Colombian coffee is considered to be the finest in the world, owing to its rich flavour and well-balanced taste contributed by the favourable climatic conditions in the high altitudes of Colombia.
The origin of Colombian coffee
In the mid sixteenth century, Jesuit priests introduced coffee to Colombia, and encouraged farmers to plant three to four coffee trees per head, as they were not willing to take it up on a larger scale. This was because of their worry that coffee would take five years to yield the first produce, and their survival would be at stake during that period. In spite of the small beginning, coffee plantations picked up well, and Colombia started exporting coffee in 1835, sending about 2000 bags to the United States. By 1875 the export increased to 170,000 bags, and currently it is about 11,000,000 bags per year. Presently, Colombia is the third largest coffee producer, with Brazil in the first place and Vietnam in the second.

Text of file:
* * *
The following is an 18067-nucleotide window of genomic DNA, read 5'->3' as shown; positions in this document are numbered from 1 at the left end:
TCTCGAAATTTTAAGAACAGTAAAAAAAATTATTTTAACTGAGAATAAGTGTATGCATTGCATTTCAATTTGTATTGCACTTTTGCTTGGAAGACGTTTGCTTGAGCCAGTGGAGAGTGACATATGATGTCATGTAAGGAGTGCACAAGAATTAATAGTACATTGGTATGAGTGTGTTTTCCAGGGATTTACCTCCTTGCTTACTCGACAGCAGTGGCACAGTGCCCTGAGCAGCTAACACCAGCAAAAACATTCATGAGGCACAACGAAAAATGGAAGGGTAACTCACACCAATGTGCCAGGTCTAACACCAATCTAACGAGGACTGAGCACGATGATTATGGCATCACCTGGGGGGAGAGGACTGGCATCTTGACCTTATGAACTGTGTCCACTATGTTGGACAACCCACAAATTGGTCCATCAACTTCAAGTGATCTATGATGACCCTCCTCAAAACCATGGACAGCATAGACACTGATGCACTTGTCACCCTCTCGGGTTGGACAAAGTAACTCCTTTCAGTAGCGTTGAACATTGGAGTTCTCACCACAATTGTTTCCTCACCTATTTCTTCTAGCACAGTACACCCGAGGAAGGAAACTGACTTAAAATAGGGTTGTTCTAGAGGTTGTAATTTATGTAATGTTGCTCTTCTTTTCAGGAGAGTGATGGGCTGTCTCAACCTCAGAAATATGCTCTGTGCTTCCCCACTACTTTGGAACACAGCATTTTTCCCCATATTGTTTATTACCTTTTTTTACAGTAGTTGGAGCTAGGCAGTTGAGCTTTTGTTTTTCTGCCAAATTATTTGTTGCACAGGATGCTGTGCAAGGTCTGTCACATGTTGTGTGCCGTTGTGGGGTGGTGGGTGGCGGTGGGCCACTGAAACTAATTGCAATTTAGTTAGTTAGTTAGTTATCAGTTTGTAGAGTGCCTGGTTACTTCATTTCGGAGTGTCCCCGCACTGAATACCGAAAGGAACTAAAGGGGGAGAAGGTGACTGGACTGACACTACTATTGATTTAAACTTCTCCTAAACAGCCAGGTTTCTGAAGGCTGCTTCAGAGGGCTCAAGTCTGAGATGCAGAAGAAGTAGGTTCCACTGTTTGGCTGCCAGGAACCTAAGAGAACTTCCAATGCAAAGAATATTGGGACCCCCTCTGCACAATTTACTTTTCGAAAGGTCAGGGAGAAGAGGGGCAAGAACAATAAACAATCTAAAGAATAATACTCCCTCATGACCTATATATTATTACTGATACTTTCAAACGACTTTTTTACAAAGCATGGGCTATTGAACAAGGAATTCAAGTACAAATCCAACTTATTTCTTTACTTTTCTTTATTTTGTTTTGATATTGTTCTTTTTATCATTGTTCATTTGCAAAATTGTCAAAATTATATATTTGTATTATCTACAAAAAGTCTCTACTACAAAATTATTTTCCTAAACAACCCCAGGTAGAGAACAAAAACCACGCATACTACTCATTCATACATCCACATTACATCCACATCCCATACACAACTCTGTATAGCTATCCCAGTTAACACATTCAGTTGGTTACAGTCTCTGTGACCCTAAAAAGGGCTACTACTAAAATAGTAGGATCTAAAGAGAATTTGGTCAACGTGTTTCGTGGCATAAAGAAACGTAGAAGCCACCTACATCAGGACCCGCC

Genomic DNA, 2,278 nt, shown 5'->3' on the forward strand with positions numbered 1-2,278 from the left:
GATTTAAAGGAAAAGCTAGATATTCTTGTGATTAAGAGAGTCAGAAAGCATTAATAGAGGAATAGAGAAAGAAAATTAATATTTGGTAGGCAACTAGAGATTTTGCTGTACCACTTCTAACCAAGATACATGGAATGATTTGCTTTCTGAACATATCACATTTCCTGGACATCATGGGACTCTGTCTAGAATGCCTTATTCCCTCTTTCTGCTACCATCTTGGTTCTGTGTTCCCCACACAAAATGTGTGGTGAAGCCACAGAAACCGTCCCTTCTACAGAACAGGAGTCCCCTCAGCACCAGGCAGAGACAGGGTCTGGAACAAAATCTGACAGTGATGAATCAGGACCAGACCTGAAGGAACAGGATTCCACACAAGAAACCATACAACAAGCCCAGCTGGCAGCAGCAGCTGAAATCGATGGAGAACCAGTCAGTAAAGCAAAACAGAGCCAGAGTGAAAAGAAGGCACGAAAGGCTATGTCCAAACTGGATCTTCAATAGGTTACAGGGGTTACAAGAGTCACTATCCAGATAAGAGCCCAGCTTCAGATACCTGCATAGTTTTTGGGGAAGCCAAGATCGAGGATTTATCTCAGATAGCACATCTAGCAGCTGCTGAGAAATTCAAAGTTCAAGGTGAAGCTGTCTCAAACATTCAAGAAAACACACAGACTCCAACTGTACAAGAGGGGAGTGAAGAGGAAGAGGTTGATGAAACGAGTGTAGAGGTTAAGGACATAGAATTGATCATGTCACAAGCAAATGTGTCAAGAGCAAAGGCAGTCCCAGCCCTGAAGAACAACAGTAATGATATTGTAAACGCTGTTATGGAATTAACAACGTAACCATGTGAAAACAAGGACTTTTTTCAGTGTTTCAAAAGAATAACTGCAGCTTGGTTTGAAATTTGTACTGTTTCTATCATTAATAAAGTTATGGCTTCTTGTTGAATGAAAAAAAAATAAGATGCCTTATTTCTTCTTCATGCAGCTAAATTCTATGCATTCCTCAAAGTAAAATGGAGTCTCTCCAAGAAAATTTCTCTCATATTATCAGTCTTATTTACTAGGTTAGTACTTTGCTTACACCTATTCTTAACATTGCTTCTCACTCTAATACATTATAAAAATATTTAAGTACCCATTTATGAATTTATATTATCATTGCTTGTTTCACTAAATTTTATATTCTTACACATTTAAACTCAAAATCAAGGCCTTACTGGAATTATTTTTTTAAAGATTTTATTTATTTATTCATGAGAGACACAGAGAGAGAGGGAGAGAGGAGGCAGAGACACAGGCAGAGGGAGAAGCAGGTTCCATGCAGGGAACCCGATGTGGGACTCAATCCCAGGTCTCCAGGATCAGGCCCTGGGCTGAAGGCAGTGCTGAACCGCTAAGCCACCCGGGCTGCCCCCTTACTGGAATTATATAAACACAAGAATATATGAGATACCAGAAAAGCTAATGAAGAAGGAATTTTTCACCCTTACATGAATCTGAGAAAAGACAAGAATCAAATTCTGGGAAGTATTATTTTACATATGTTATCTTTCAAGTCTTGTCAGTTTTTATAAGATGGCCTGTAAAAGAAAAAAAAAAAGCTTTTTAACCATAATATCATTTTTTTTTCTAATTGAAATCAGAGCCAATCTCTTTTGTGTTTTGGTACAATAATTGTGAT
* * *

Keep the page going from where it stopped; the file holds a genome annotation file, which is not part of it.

Superiority of Colombian coffee
Colombian coffee is marked among the best, owing to the high quality of its coffee beans namely, Coffee Arabica. The Arabica bean grows better in higher altitudes with drier climates, and it happens to be superior to the Robusta bean, which is predominant in the lower-lying and wetter regions of Vietnam. Colombia provides ideal conditions for Arabica with its high altitudes, comprising arid mountains and volcanic soil, which is rich and well drained. Besides, it is favoured by the shade of rubber trees and banana trees.
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